To tackle this, I first started by creating the runtime parameters that I will for certain be needing. While this does not provide a dropdown UI, the user can still fill these in as required.

parameters:
- name : artifactBranch
  displayName: Artifact Branch (e.g. feature/myfeature)
  type: string
  default: $(Build.SourceBranch)
- name : artifactBuildId
  displayName: Artifact Build Id (e.g. run Id for the build to download). Overrides Artifact Branch if not "latest".
  type: string
  default: latest
  
  ## Copy these for each build

The artifactBranch is the $(Build.SourceBranch) predefined variable by default, so if we do not specify anything, we always try to get packages from the branch of the release YAML file first and fail the release if those do not exist. This is also the case for a Pipeline triggered release.

We also get the ability to replace the $(Build.SourceBranch) value to use the YAML file from branch A and artifacts from branch B.

If the artifactBuildId is specified, we do not need to know anything else as the build IDs are unique within your Azure DevOps Organization.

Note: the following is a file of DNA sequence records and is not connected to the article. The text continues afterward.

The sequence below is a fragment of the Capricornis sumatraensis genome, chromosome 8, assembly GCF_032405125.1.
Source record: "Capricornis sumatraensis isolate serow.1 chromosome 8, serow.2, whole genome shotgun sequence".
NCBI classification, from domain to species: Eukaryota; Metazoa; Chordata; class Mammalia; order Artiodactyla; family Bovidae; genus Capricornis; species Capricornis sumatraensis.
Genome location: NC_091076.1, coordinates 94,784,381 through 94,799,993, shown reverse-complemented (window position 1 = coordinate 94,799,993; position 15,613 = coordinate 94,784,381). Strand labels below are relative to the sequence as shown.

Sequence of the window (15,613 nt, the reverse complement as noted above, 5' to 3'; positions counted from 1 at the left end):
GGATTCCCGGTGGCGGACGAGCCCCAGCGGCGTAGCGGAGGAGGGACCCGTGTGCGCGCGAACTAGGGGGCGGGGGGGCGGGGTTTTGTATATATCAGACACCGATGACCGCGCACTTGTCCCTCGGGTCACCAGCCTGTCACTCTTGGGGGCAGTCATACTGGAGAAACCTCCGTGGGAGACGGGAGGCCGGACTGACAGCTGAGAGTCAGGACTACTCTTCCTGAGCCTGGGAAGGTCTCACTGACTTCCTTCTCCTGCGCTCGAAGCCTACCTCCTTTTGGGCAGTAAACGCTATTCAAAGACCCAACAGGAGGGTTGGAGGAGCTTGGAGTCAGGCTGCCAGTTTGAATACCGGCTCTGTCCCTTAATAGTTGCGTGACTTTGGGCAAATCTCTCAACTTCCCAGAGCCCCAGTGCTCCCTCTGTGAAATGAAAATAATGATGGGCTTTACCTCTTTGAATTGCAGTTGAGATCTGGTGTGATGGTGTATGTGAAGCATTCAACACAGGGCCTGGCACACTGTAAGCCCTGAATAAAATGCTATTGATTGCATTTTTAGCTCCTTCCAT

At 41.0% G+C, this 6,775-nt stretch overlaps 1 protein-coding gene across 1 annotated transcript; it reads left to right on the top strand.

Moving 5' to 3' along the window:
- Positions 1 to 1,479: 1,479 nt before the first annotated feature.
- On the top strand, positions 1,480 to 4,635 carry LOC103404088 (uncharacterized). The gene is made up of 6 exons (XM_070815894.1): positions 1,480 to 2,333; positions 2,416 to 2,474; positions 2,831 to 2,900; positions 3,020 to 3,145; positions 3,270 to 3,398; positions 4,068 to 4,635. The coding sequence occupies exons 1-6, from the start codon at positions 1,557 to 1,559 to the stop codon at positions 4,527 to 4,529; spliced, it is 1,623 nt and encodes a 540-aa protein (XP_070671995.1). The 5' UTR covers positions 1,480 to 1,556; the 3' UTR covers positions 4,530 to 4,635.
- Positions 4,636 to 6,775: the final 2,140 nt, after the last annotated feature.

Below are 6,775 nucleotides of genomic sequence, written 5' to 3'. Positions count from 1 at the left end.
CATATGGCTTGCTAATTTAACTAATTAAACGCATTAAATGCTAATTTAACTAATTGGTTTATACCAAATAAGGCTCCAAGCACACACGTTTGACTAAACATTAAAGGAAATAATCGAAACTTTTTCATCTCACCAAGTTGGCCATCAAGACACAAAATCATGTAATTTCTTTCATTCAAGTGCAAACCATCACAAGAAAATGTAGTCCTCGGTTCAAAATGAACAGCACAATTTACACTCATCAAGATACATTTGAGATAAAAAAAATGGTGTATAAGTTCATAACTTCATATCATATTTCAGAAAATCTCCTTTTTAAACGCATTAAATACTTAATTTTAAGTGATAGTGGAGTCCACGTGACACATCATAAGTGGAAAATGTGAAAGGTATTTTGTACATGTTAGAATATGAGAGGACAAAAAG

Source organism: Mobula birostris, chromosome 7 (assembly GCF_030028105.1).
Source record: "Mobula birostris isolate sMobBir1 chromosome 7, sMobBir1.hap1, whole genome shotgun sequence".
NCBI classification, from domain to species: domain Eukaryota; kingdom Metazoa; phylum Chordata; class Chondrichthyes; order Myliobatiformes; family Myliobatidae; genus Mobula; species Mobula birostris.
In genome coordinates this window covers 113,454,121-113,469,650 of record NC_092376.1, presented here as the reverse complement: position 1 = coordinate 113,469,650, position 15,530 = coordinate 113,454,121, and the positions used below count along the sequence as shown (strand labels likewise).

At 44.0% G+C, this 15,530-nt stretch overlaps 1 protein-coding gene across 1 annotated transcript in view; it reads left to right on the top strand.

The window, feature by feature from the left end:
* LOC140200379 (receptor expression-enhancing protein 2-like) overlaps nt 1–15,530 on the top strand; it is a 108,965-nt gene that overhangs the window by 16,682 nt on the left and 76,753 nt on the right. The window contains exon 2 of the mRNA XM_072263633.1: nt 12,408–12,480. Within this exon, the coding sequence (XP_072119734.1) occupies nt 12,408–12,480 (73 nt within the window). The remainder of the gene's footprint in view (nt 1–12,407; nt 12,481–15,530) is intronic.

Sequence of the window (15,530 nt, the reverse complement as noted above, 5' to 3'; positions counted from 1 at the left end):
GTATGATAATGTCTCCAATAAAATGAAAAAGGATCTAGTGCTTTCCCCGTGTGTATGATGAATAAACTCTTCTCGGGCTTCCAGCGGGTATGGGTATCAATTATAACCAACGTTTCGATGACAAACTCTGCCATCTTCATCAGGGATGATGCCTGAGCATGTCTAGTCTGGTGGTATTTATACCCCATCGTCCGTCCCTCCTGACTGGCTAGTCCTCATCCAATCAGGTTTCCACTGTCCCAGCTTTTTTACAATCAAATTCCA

Downloading Artifacts

Then, the only thing we need to figure out is how to actually download the artifacts. I often have a stage of it's own for the artifact downloads in my pipeline, and then rather than using the "download"-keyword, I have the full specification of the DownloadPipelineArtifact@2 task.

Do note that the artifacts need to be downloaded for every job individually, so this does result in quite a bit of boilerplate code. If you're using deployment jobs, the default packages it downloads do not automatically follow the first download in next jobs / stages, but they can be overridden by the way shown in this post. Check out here for more info on deployment jobs.

stages:
- stage: 'deploy_stuff'
  pool:
    name: Azure Pipelines
    vmImage: windows-2019
  jobs: 
  - job: deploy_stuff
    steps:
    - checkout: none # Don't check out any git repos
    - task: DownloadPipelineArtifact@2
      displayName: Download Pipeline Artifacts
      inputs:
        buildType: 'specific'